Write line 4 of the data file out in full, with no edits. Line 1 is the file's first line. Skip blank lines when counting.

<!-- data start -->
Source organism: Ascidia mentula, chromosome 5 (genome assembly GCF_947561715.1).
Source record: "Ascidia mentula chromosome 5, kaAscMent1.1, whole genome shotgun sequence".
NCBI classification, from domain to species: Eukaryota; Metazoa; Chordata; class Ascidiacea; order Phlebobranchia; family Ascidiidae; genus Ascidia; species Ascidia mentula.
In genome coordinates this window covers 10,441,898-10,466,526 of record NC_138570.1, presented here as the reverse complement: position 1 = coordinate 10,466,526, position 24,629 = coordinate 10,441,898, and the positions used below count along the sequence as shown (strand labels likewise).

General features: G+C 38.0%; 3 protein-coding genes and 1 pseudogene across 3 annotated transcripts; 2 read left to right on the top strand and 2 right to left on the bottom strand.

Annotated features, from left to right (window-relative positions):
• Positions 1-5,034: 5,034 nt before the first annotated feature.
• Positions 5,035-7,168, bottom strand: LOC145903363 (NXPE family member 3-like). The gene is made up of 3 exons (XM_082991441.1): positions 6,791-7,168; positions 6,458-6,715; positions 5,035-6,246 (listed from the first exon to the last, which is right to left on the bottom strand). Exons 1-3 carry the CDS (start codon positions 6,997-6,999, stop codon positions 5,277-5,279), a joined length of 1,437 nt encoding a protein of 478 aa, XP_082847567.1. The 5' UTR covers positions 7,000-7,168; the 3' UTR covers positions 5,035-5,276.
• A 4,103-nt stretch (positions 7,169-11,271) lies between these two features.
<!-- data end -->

In genome coordinates this window covers 10,441,898-10,466,526 of record NC_138570.1, presented here as the reverse complement: position 1 = coordinate 10,466,526, position 24,629 = coordinate 10,441,898, and the positions used below count along the sequence as shown (strand labels likewise).